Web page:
The Museum Gallery hosts exhibits curated by DU faculty, graduate students and community partners. Learn about exhibits and read museum news.
Current and Upcoming Exhibits
The gallery is typically open Monday through Friday, 10 a.m. to 5 p.m., or by appointment. Due to COVID protocols, access to Sturm Hall is currently limited to DU staff, faculty and students. Visitors to DU must make arrangements to have access to Sturm Hall. To confirm gallery hours, schedule access to Sturm Hall, or for special accommodations, please contact firstname.lastname@example.org or call 303-871-2543.
May 5, 2022
Opening Reception for Future Fossils: Art and Anthropology of the Anthropocene
Faculty Work Exhibition May 5–June 30, 2022
Future Fossils: Art and Anthropology of the Anthropocene is a collaborative exhibition project between the University of Denver School of Art and Art History and the Department of Anthropology. Faculty and students were invited to submit work that reflects on the concepts of future fossils and the Anthropocene—the proposed name of the current geological epoch defined by humankind’s profound disturbances of the earth’s atmosphere and ecosystems.
Museum Gallery, Sturm Hall, First Floor
Artist / Curator Panel
Please follow the link below to view the event recording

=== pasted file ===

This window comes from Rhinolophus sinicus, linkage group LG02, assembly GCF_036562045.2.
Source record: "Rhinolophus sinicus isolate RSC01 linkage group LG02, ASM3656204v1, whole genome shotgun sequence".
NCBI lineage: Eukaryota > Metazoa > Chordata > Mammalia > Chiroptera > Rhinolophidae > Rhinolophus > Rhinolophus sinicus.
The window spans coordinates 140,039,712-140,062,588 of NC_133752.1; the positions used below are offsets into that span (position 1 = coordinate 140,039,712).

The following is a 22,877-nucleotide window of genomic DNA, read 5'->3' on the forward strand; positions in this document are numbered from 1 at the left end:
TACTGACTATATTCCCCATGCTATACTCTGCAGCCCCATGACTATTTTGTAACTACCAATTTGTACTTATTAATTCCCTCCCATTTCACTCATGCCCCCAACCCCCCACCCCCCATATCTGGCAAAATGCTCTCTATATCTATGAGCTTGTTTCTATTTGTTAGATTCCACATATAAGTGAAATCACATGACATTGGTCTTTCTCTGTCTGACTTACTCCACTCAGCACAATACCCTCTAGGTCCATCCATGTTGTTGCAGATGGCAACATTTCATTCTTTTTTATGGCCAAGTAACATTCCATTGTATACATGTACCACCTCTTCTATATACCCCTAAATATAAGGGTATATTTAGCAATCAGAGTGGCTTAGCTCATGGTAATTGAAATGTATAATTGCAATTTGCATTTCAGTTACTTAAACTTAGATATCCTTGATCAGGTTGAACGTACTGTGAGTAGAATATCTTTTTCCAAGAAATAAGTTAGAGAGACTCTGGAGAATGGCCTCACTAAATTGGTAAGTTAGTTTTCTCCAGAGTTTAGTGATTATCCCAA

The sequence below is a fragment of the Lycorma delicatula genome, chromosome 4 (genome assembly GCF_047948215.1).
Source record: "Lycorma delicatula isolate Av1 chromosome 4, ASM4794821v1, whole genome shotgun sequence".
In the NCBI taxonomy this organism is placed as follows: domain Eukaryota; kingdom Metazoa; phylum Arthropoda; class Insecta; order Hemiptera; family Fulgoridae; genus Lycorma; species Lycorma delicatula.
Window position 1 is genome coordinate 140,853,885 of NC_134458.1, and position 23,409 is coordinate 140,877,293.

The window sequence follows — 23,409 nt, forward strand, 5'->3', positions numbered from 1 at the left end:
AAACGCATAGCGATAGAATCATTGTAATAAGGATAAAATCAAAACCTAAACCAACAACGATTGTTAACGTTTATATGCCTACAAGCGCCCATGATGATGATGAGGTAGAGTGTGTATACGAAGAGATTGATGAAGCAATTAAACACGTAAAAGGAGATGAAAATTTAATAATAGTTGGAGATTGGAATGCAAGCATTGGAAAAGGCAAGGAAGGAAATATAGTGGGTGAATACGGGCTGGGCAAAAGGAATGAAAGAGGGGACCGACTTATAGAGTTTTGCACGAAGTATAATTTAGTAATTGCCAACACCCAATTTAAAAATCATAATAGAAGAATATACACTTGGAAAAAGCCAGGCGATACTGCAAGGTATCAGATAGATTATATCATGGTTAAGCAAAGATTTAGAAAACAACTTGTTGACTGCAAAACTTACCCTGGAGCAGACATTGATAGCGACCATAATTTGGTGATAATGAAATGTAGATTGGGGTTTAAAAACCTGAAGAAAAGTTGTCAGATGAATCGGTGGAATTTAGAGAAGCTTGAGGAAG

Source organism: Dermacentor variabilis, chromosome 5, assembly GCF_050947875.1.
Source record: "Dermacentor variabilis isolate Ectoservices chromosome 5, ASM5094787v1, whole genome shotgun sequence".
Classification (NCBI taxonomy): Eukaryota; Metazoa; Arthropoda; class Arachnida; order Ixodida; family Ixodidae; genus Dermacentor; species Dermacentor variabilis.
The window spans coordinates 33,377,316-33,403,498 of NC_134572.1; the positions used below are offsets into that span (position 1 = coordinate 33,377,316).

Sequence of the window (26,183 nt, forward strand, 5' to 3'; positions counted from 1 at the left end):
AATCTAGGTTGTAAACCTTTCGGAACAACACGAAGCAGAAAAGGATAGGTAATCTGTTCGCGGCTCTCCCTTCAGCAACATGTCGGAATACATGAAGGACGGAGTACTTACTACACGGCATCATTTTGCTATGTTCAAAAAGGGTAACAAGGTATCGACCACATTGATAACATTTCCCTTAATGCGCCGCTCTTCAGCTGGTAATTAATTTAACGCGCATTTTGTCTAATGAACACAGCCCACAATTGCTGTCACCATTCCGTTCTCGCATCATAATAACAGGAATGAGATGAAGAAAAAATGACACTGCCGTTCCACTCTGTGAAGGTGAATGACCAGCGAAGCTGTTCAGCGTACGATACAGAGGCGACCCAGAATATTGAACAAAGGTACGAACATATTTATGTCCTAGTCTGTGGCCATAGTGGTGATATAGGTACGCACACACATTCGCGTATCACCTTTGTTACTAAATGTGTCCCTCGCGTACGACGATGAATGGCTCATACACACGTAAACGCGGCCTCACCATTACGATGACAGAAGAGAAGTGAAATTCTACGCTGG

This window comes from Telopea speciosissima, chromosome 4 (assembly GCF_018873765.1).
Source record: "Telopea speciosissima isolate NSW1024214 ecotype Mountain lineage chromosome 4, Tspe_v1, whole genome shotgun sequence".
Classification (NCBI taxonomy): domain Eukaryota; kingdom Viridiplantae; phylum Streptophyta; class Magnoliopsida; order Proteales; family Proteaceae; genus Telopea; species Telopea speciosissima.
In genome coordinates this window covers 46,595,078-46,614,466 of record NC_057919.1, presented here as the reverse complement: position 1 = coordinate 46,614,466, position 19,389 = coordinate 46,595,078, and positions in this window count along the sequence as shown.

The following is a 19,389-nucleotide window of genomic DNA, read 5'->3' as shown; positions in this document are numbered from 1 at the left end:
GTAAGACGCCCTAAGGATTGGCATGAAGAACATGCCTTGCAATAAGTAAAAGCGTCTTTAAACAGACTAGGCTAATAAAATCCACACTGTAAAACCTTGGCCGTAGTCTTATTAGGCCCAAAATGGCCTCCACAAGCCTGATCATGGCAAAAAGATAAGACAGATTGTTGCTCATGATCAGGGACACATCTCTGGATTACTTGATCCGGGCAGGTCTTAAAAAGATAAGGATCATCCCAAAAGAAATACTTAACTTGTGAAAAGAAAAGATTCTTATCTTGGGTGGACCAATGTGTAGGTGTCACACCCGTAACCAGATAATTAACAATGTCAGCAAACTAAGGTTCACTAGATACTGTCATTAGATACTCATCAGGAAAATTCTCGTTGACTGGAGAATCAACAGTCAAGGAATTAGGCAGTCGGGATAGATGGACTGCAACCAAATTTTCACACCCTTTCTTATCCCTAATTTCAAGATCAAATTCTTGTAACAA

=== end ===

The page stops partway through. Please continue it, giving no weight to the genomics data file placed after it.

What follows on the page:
The Native American Graves Protection and Repatriation Act (NAGPRA) provides a process for tribes to request the return of items from museums and federal agencies. DUMA works with Tribal Nations to promote repatriation and foster stronger relationships.
Home to more than 100,000 unique ethnographic and archaeological artifacts, DUMA’s collections include Southwestern pottery, African and Native American textiles, masks from around the world, and remarkably well-preserved yucca fiber and animal hide footwear from cave sites in Colorado.
DU’s Anthropology Department welcomes new assistant professor and cultural anthropologist Kelly Fayard. A former assistant dean and director for the Native American Cultural Center at Yale College, Fayard emphasizes the importance of supporting and mentoring Native students, as well as first-generation, low-income, LGBTQ+ and/or BIPOC students in her classrooms.
Regina Huang, a 2019 anthropology master’s graduate who originally hails from Taiwan, has done her thesis work on the Amache Museum, which holds the history of Colorado’s only Japanese American internment camp during World War II.
Julian Nilsson, a cultural anthropology master’s student and self-described “people person,” has thrived studying and celebrating various people groups through academics, research, and a diverse array of extracurriculars.